Laracon EU just ended, and as what seems to be becoming a habit, Taylor Otwell spent some of his conference time finishing up the new Laravel release. This means that Laravel 5.5 LTS has been released.

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Even though July was a pretty quiet month online due to everybody being on vacation, I still came across some interesting articles.

Earlier in the year, there was a big discussion in the PHP community after some people suggested that pretty much everything in your code was cruft, and that code should be as concise as possible. One argument for being the opposite is to type-hint all the things which present an argument for how type hinting reduces the cognitive load of reading code.

In security training, Brute Logic presents The 7 main XSS cases everyone should know.

We’ve recently moved our entire front-end build process at work to WebPack. This has very much been a black box to me, so I was happy to see WebPack core contributor Sean Larkin announce his new online course WebPack the core concepts.

Of course, there’s also something Laravel related. First a tweet by Mohammed Said, subtlely announcing a nice new way for queue jobs in Laravel to determine whether they should actually go to the queue.

Matt Stauffer posed the question What packages do you install on every Laravel application you create?. The result is a list of interesting packages I’d recommend looking through. Most of them are not Laravel specific, so other PHP developers might find something interesting as well.

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Summer is on, June is over, and it’s time for yet another summary of a month passed. This month’s focus will be on PHP and Laravel, with an emphasis on performance, but many of the tricks are also useful if you work with other technologies. There’s also a gem about database encryption.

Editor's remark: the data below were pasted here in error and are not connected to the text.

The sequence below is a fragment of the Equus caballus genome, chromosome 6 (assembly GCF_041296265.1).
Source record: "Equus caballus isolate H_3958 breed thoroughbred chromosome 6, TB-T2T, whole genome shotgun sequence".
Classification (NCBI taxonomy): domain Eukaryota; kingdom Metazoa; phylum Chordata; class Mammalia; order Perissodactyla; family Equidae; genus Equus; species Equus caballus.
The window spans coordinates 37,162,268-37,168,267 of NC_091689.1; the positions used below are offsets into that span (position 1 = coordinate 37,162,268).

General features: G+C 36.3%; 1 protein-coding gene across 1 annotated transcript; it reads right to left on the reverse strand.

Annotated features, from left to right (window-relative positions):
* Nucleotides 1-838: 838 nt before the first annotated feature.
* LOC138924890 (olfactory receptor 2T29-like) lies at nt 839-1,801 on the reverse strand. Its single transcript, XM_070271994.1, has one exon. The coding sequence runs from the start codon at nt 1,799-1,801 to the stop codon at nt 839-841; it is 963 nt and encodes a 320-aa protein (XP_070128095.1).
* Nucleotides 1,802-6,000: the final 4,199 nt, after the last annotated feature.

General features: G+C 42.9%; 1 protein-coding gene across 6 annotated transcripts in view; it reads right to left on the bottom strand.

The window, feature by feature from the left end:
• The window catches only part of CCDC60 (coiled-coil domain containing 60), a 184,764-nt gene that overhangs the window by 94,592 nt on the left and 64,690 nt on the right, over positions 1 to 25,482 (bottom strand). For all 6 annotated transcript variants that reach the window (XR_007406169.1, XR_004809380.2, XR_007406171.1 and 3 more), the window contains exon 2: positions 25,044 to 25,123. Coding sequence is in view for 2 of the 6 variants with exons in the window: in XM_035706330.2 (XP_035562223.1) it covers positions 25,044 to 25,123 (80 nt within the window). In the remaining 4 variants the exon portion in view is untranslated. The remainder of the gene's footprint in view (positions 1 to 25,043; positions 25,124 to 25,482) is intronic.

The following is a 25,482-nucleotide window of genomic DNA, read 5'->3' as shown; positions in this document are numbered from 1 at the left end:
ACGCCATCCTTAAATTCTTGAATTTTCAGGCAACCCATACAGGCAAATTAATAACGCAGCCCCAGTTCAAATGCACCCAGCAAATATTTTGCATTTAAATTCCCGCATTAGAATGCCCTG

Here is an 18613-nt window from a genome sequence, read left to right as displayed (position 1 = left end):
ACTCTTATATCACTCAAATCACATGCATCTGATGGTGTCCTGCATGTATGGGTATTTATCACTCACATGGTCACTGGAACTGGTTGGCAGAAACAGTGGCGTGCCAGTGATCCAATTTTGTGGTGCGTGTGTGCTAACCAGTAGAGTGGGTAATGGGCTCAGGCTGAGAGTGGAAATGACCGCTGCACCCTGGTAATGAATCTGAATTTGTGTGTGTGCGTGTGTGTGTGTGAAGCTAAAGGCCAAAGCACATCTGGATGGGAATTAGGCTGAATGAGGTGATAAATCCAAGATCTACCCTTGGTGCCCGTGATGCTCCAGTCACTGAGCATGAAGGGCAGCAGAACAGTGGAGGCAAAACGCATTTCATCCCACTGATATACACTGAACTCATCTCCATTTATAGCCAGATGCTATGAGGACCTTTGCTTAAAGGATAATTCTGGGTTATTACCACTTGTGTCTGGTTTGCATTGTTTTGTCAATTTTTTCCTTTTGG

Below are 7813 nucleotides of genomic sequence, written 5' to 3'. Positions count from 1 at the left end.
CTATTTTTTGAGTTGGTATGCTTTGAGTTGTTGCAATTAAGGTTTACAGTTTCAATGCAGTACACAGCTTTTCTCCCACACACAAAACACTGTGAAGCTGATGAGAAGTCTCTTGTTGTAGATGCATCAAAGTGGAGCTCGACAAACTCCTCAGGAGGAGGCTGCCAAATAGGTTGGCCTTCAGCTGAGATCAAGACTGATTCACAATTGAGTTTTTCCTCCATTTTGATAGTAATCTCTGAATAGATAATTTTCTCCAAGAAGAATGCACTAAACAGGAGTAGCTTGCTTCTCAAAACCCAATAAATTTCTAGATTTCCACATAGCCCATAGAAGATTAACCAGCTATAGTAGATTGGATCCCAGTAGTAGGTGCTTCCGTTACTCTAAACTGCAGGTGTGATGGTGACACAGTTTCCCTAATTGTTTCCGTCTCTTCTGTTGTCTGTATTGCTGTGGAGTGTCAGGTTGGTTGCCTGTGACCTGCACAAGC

I’ve had a hard time finding a proper plugin to provide proper syntax highlighting and folding capabilities when working with JavaScript, but Vim-vue seems to meet most of my needs when working with Vue components, finally!

The entire frontend was refactored. This provided a lot of useful insights that was documented in a post on refactoring the frontend. This process also formed the basis for the new Symfony frontend component, a Webpack wrapper and asset manager Webpack Encore which will be introduced in a coming version of Symfony.

StyleCI founder Graham Campbell has an interesting post on the architecture of a Laravel package. Besides the Laravel specifics it also contains some interesting points on advanced composer usage.

Performance is always an interesting topic. Chris Fidao from the awesome Servers for Hackers released a new section dedicated to Laravel Performance. The focus is on low-hanging fruits, and I believe most people will find something they can do right now to improve the performance of their application. Even though the emphasis is on Laravel, most of the tips are around object caching that can be used on any PHP projects, and different database optimisations, that can be used in any project where a database is in use.

Olav van Schie also has a performance focus in his Make your Laravel app fly with PHP OPCache. Again, even though the title says Laravel, OPCache optimisations can help improve performance on any PHP project, and the article gets a bit deeper into how to set up your OPCache settings.